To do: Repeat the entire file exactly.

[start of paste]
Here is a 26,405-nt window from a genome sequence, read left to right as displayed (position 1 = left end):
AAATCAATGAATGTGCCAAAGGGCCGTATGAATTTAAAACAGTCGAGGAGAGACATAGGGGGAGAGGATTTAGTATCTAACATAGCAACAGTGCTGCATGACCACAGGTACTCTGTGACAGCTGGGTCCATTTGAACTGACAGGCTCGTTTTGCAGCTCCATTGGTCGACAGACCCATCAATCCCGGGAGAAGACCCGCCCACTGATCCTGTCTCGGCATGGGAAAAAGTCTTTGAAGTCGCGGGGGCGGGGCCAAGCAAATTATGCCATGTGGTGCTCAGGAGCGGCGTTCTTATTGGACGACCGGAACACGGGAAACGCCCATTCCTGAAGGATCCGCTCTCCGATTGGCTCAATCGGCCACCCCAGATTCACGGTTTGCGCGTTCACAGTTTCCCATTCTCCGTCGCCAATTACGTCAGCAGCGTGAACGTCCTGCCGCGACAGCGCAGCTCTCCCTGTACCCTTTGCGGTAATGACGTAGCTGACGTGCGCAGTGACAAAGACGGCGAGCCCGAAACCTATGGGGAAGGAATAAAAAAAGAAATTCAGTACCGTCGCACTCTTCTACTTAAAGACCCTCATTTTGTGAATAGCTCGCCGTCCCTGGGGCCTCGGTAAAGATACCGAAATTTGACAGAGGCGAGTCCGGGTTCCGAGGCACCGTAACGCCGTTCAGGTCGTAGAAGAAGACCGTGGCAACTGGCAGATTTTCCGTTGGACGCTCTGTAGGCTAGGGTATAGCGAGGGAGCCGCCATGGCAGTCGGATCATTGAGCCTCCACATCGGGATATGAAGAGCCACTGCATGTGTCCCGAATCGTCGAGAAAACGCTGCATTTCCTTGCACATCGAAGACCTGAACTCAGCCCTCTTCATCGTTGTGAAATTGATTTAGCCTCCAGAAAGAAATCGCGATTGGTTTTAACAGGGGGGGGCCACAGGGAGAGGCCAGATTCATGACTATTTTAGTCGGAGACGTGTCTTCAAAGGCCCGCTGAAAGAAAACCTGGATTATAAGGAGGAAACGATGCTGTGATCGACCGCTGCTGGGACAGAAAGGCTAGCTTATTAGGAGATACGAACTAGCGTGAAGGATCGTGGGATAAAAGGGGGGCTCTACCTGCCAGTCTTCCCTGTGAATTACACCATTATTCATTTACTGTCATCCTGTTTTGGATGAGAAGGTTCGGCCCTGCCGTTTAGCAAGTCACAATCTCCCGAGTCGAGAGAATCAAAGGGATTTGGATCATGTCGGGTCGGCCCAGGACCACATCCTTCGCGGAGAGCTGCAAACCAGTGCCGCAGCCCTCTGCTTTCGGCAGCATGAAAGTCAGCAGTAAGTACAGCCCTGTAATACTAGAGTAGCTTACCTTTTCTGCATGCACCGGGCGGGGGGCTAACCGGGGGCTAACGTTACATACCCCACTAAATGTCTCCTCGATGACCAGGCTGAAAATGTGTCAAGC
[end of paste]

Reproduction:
Here is a 26,405-nt window from a genome sequence, read left to right as displayed (position 1 = left end):
AAATCAATGAATGTGCCAAAGGGCCGTATGAATTTAAAACAGTCGAGGAGAGACATAGGGGGAGAGGATTTAGTATCTAACATAGCAACAGTGCTGCATGACCACAGGTACTCTGTGACAGCTGGGTCCATTTGAACTGACAGGCTCGTTTTGCAGCTCCATTGGTCGACAGACCCATCAATCCCGGGAGAAGACCCGCCCACTGATCCTGTCTCGGCATGGGAAAAAGTCTTTGAAGTCGCGGGGGCGGGGCCAAGCAAATTATGCCATGTGGTGCTCAGGAGCGGCGTTCTTATTGGACGACCGGAACACGGGAAACGCCCATTCCTGAAGGATCCGCTCTCCGATTGGCTCAATCGGCCACCCCAGATTCACGGTTTGCGCGTTCACAGTTTCCCATTCTCCGTCGCCAATTACGTCAGCAGCGTGAACGTCCTGCCGCGACAGCGCAGCTCTCCCTGTACCCTTTGCGGTAATGACGTAGCTGACGTGCGCAGTGACAAAGACGGCGAGCCCGAAACCTATGGGGAAGGAATAAAAAAAGAAATTCAGTACCGTCGCACTCTTCTACTTAAAGACCCTCATTTTGTGAATAGCTCGCCGTCCCTGGGGCCTCGGTAAAGATACCGAAATTTGACAGAGGCGAGTCCGGGTTCCGAGGCACCGTAACGCCGTTCAGGTCGTAGAAGAAGACCGTGGCAACTGGCAGATTTTCCGTTGGACGCTCTGTAGGCTAGGGTATAGCGAGGGAGCCGCCATGGCAGTCGGATCATTGAGCCTCCACATCGGGATATGAAGAGCCACTGCATGTGTCCCGAATCGTCGAGAAAACGCTGCATTTCCTTGCACATCGAAGACCTGAACTCAGCCCTCTTCATCGTTGTGAAATTGATTTAGCCTCCAGAAAGAAATCGCGATTGGTTTTAACAGGGGGGGGCCACAGGGAGAGGCCAGATTCATGACTATTTTAGTCGGAGACGTGTCTTCAAAGGCCCGCTGAAAGAAAACCTGGATTATAAGGAGGAAACGATGCTGTGATCGACCGCTGCTGGGACAGAAAGGCTAGCTTATTAGGAGATACGAACTAGCGTGAAGGATCGTGGGATAAAAGGGGGGCTCTACCTGCCAGTCTTCCCTGTGAATTACACCATTATTCATTTACTGTCATCCTGTTTTGGATGAGAAGGTTCGGCCCTGCCGTTTAGCAAGTCACAATCTCCCGAGTCGAGAGAATCAAAGGGATTTGGATCATGTCGGGTCGGCCCAGGACCACATCCTTCGCGGAGAGCTGCAAACCAGTGCCGCAGCCCTCTGCTTTCGGCAGCATGAAAGTCAGCAGTAAGTACAGCCCTGTAATACTAGAGTAGCTTACCTTTTCTGCATGCACCGGGCGGGGGGCTAACCGGGGGCTAACGTTACATACCCCACTAAATGTCTCCTCGATGACCAGGCTGAAAATGTGTCAAGC